Wednesday, December 03, 2003

Bush wants to silence Clark. Clark doesn't object?

Josh Marshall talks this morning about the Bush administration's insistence that Wesley Clark, when he testifies before the Hague tribunal in the trial of Slobodan Milosovic, do so in "near complete secrecy". The Bush administration has done this before with only one other official (Richard Holbrooke). Why are they doing it with Clark?

Two explanations suggest themselves. One is more administration payback against Clark -- an effort to keep him out of the spotlight for political reasons. But a more likely and prosaic explanation is the administration's contempt for international law and legal institutions.

Administration officials demanded a similar level of censorship on possible testimony from Richard Holbrooke last year. And court officials, for now at least, decided not to call him at all.

So many bad motives to choose from, right? In this case, for them, it's probably a twofer.

Politics is certainly an obvious candidate for their motivation. But I think it is a bit of a mystery why they think they should make a big deal out of this. Would public testimony by Clark really be that politically damaging?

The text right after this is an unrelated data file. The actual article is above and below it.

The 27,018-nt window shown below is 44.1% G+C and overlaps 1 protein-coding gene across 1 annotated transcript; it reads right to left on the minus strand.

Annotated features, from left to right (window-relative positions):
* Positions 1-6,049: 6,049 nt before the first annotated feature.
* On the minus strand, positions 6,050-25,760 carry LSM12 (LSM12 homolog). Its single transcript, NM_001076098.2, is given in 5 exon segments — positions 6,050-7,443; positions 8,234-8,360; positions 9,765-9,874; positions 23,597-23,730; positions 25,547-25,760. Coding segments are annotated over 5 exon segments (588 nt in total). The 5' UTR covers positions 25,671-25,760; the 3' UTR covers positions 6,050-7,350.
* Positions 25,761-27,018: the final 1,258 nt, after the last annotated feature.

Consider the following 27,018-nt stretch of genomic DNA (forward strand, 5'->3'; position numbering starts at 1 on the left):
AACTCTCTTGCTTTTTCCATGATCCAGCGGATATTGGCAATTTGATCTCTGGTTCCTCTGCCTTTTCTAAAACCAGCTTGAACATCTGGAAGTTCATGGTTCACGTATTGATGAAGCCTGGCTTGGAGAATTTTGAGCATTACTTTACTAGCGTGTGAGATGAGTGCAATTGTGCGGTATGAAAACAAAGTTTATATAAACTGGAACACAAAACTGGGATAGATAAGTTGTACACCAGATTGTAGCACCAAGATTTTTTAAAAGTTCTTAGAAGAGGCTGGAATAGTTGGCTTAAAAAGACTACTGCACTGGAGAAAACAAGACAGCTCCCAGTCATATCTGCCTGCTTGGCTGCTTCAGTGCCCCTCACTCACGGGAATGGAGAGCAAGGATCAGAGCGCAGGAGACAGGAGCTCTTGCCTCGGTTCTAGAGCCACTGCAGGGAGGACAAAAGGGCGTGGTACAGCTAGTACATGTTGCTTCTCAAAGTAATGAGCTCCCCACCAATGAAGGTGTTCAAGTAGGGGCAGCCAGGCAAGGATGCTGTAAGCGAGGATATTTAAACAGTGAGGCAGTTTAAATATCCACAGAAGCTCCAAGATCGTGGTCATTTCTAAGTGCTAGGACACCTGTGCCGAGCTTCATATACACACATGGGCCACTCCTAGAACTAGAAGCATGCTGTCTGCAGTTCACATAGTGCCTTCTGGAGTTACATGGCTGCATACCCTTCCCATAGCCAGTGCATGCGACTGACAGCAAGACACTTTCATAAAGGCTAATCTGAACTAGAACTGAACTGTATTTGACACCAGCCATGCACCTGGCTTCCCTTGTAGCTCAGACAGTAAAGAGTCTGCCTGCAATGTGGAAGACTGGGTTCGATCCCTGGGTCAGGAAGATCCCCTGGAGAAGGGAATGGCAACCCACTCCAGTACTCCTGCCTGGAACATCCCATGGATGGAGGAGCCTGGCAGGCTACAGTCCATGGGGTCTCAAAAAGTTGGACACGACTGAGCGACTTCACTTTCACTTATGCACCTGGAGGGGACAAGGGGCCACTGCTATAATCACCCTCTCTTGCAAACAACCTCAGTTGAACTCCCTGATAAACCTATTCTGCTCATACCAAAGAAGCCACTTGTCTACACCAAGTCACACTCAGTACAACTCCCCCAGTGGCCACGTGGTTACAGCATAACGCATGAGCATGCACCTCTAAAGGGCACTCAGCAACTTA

But there is another question I have about this: why hasn't Clark made a bigger deal about it?

If it is politically motivated, this would be an ideal opportunity for Clark to stand up and call the administration to task for their actions. He could certainly embarass them into letting him testify publicly and the resulting publicity would produce an even greater public interest in his testimony. All in all it would seem that publicly criticizing this decision would be a net-plus for Clark's campaign.

But, as far as I know, Clark has not expressed a single objection to the conditions the Bush administration are imposing. Is it because he agrees with their reasons? Or is it because he just isn't politically astute enough to realize the goldmine of publicity they could be handing him?

It is a puzzlement.


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